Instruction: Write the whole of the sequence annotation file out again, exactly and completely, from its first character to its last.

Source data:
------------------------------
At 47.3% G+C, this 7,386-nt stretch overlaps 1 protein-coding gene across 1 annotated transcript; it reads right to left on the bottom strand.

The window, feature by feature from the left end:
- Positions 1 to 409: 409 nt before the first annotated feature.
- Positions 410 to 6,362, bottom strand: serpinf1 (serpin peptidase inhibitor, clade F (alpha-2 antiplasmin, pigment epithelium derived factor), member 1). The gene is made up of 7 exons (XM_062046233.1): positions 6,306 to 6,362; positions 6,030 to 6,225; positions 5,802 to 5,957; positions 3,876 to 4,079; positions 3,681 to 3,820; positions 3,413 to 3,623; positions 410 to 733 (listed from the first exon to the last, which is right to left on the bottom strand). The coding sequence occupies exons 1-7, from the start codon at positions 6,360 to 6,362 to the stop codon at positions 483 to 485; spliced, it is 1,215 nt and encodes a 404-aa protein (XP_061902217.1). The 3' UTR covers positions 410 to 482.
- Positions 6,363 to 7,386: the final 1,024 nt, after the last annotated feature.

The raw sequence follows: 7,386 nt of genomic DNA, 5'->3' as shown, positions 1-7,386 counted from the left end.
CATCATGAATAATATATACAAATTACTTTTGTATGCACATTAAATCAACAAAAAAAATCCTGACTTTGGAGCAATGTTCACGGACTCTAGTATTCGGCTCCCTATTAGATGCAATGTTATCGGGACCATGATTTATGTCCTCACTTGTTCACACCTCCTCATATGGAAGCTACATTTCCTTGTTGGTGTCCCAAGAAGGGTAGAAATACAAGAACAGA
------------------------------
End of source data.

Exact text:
At 47.3% G+C, this 7,386-nt stretch overlaps 1 protein-coding gene across 1 annotated transcript; it reads right to left on the bottom strand.

The window, feature by feature from the left end:
- Positions 1 to 409: 409 nt before the first annotated feature.
- Positions 410 to 6,362, bottom strand: serpinf1 (serpin peptidase inhibitor, clade F (alpha-2 antiplasmin, pigment epithelium derived factor), member 1). The gene is made up of 7 exons (XM_062046233.1): positions 6,306 to 6,362; positions 6,030 to 6,225; positions 5,802 to 5,957; positions 3,876 to 4,079; positions 3,681 to 3,820; positions 3,413 to 3,623; positions 410 to 733 (listed from the first exon to the last, which is right to left on the bottom strand). The coding sequence occupies exons 1-7, from the start codon at positions 6,360 to 6,362 to the stop codon at positions 483 to 485; spliced, it is 1,215 nt and encodes a 404-aa protein (XP_061902217.1). The 3' UTR covers positions 410 to 482.
- Positions 6,363 to 7,386: the final 1,024 nt, after the last annotated feature.

The raw sequence follows: 7,386 nt of genomic DNA, 5'->3' as shown, positions 1-7,386 counted from the left end.
CATCATGAATAATATATACAAATTACTTTTGTATGCACATTAAATCAACAAAAAAAATCCTGACTTTGGAGCAATGTTCACGGACTCTAGTATTCGGCTCCCTATTAGATGCAATGTTATCGGGACCATGATTTATGTCCTCACTTGTTCACACCTCCTCATATGGAAGCTACATTTCCTTGTTGGTGTCCCAAGAAGGGTAGAAATACAAGAACAGA